Hackney's signature food item is, of course, their Hackney Burger. But they also have a Bleucheese Burger that is filled with bleu cheese crumbles mix in with the meat, and their famous Inside Out Burger that is stuffed with cheddar cheese and bacon, then topped with both cheddar and bacon. The Food Network has visited Hackney's a couple three times and has highlighted Hackney's mouth-watering burgers in their segments.
While Hackney's is famous for their burgers, they also offer a wide variety of food to choose from on their menu. They also offer steaks, seafood and chicken entrees, as well as a weekly daily special such as corned beef and cabbage, meatloaf and bratwurst with red cabbage and German potato salad. In addition to burgers, Hackney's also has a reuben, French dip, grilled chicken sandwich and both a hot beef brisket sandwich, and either hot or cold corned beef sandwich. All of them are very tempting to knock me out of my usual routine, but I always end up ordering the same thing.
And the same thing is the half-pound plus Hackney Burger placed on their daily-baked, homemade dark rye bread, topped with cheddar cheese and served with lettuce and tomato on request. The burger automatically comes with Hackney's homemade cole slaw and then you have your choice of either Hackney's french fries, boiled potato, potato chips, fruit, cottage cheese or a double helping of cole slaw. Their cole slaw is *OK*, but it's nothing that I do jumping jacks over. I ordered some cottage cheese with my burger and I also got a cup of Hackney's wonderful vegetable beef soup.
Now, one thing I have never tried at Hackney's - and being on a diet has continued to scare me off - is their onion rings. I understand Hackney's onion rings are some of the best around. They were They're served in a square loaf and you literally have to cut them apart with a knife and fork. Hackney's onion rings have garnered almost as many rave reviews as their Hackney burgers, with some reviews calling them some of the best in the United States.
The very friendly and affable bartender brought out my cup of soup and I eagerly wolfed it down. Hackney's homemade soups are made fresh daily at each location and they are just wonderful, especially on a cool day.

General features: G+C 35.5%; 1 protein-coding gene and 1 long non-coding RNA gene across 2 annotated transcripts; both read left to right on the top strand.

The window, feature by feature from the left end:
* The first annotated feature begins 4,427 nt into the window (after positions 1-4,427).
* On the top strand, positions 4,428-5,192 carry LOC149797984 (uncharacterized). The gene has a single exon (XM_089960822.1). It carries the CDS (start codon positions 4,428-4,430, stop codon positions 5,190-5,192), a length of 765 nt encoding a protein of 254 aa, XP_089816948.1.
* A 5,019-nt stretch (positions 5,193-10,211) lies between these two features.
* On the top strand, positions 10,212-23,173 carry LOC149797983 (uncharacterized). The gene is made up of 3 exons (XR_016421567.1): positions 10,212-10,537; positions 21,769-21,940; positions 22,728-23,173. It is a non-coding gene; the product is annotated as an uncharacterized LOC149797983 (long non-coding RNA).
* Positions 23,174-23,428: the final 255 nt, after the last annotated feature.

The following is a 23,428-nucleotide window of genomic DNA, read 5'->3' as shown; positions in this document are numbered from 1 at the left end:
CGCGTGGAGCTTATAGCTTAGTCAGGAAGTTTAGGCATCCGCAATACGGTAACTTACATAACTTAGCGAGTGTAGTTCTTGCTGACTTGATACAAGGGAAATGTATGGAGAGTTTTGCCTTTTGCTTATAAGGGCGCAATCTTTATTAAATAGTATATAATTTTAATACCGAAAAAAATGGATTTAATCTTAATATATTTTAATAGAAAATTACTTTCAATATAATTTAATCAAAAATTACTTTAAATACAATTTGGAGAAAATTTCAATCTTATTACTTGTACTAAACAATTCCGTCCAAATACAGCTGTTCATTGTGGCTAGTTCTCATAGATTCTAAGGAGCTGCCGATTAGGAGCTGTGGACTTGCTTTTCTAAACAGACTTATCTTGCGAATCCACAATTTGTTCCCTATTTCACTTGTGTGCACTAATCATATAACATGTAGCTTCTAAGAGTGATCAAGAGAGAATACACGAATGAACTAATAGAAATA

It wasn't much longer when my burger and cottage cheese showed up. The Hackney Burger is so big that I have to cut it in half. I usually dip it in some ketchup rather than putting any directly onto the burger. That allows me to get a couple bites of the full taste of the burger and the cheese together. And Hackney's beef for their burgers is also ground butcher fresh each day. They are absolutely delicious.
The one negative about Hackney's can be the prices. A Hackney Burger runs $8.95, probably a couple bucks higher than comparable sized burgers at other places. But because their burgers are so good, it's tough to bitch about the price.
I know that the Hackney's on Lake Ave. in Glenview serves a wonderful breakfast on Sunday morning. We went there one time after spending Saturday night in the northern Chicago suburbs. Cindy had this wild hunch that Hackney's on Lake had breakfast, she called them up and they said they did, indeed, have breakfast. So we went there and it was very good. I've found that the menu and daily special at each Hackney's location differ from place to place. It's best to go to the Hackney's web site (click on the highlighted Hackney's at the top of this entry) and then click on "menus", then click on whichever of the six Hackney's you'll be visiting to check the full menu in advance. But one thing they all have in common - the great Hackney Burger.
There - I've finally written about Hackney's. I highly recommend the Hackney Burger, but I'm sure the rest of their food is as equally good. But I really still want to try their onion ring loaf sometime. It's going to have to be with someone else because I'm afraid they'd be so good that I'd want to eat the whole damn thing.